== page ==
He Began Playing Party Politics in 1948
When he became general secretary of UGCC, Nkrumah quickly moved into action, addressing meetings throughout the country. He also started getting more people interested in the new movement for independence. Eventually, extensive riots broke out in February 1948, and Nkrumah was arrested by the British briefly alongside other leaders of the UGCC. However, they were soon released.
In 1949, Nkrumah formed a new party called Convention Peoples’ Party (CPP) after a split caused a division in the UGCC. The next year in 1950, he organized several campaigns of “positive action,” which involved strikes, nonviolent protests, and noncooperation with the British colonial authorities. Another crisis soon broke out and Nkrumah was arrested again. He was sentenced to one year in jail.
While he was in jail, the Gold Coast held its first general election on February 8, 1951, and Nkrumah was elected into the parliament. He was consequently released from prison to serve as the ‘Leader of Government Business’ in 1951. Shortly after, in 1952, he became the prime minister of the Gold Coast.
Rise To Presidency
On the 6th of March 1957, the Gold Coast gained independence from Britain and became known as Ghana. Nkrumah then became the new nation’s first prime minister. His popularity among Ghanaians grew when he built new roads, health facilities, and schools and also ensured that the policy of Africanization created better career opportunities for the people.
Some years later, on 19, 23, and 27 April 1960, presidential elections was held in Ghana. On the same day, a plebiscite on the constitution was held to change Ghana to a republic. Eventually, the constitution was ratified and Nkrumah was elected as the first president of the Republic of Ghana.
Under Kwame Nkrumah, Ghana developed a strong national education system and played a leading role in African international relations during the decolonization period. Nrumha also promoted a pan-Africanist culture. However, he was accused of leading an authoritarian regime in Ghana, as he repressed political opposition. In fact, in 1964, Nkrumah oversaw a constitutional amendment that made Ghana a one-party state with him as the president for life of both the nation and its party. Economic conditions worsened in Ghana soon after this and his popularity declined.
Eventually, on the 24th of February 24, 1966, while he was paying a visit to Beijing, the army and police in Ghana seized power, deposing Nkrumah as president. The former Ghanaian president would go on to live the rest of his life in Guinea, where he was named honorary co-president.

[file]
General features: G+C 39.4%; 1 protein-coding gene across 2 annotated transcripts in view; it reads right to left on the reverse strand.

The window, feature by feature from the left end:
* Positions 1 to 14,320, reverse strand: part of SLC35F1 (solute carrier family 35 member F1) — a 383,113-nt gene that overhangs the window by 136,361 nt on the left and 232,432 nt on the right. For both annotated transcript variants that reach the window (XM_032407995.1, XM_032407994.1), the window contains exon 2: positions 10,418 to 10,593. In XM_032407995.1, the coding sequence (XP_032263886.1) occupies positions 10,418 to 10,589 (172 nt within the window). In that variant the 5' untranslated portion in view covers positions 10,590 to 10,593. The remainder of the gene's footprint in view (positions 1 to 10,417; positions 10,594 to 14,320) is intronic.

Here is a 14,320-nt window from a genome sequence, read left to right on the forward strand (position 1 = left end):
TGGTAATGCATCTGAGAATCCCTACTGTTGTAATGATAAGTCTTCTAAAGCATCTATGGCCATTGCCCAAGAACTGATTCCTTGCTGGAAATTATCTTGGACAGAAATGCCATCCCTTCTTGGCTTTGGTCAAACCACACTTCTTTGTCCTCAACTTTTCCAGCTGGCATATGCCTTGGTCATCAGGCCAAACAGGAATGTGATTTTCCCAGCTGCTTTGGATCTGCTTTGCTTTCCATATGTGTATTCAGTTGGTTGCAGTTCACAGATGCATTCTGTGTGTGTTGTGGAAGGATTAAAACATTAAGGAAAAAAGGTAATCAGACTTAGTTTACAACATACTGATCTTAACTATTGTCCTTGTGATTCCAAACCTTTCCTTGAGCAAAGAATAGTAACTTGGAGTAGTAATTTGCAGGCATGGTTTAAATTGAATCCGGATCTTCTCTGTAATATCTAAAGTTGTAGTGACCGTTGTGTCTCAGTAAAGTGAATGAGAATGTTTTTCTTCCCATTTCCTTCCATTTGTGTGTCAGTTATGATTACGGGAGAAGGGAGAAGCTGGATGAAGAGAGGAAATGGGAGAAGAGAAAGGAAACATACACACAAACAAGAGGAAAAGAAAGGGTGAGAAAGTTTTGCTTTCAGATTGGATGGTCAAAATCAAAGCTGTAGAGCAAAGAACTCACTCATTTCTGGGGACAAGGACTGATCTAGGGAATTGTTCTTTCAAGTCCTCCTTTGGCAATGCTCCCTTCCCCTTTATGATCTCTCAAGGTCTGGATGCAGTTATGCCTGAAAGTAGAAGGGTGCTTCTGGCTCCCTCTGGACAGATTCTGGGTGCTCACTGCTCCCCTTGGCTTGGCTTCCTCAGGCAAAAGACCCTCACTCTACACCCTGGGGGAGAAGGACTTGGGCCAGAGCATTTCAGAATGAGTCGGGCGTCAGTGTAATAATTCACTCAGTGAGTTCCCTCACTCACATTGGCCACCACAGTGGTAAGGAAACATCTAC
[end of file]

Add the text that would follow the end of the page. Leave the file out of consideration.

Comprehensive List of All Other Ghanaian Presidents After Nkrumah
Over the years, since Kwame Nkrumah’s removal as President of Ghana, many other leaders have risen up to take over the mantle of leadership in the West African nation.
Major-General Joseph Arthur Ankrah
- Born: 18 August 1915
- Died: 25 November 1992
- Year Elected: 1966
- Time in Office: 24 February 1966 to 2 April 1969 (3 years, 37 days)
- Ethnicity: Ga
- Other Positions: First Commander of the Ghana Army, Chairman of the National Liberation Council, Chairperson of the Organisation of African Unity
Major-General Joseph Arthur Ankrah was the General of the army of Ghana who served as the first military Head of State of the West African country. Ankrah was born 18 August 1915 in Accra to Samuel Paul Cofie Ankrah, an overseer for the Christian Missionary Society, and Beatrice Abashie Quaynor, a trader. Right from when he was little, he was renowned for always having a leadership role among his mates and was given the nickname ‘Ankrah Patapaa’ because of this.
In 1939, Ankrah joined the Gold Coast Regiment and was mobilized into the Royal West African Frontier Force on the outbreak of World War II. He was later transferred to the Record Office in Accra with the rank of Warrant Officer Class II and made second-in-command. He took his career very seriously and went to the Marshfield Officer Cadets Training Unit in the United Kingdom, graduating in February 1947 as the first African officer in the Gold Coast Army.
Ankrah went on to become a lieutenant in 1947, rising to become the very first African camp commandant at the Army Headquarters. He was eventually promoted to Major in 1956, becoming the very first African to command an all-African company, the Charlie Company of the First Battalion at Tamale, Ghana. Years later, Ankrah became Lieutenant Colonel and eventually rose to the rank of colonel by 1960.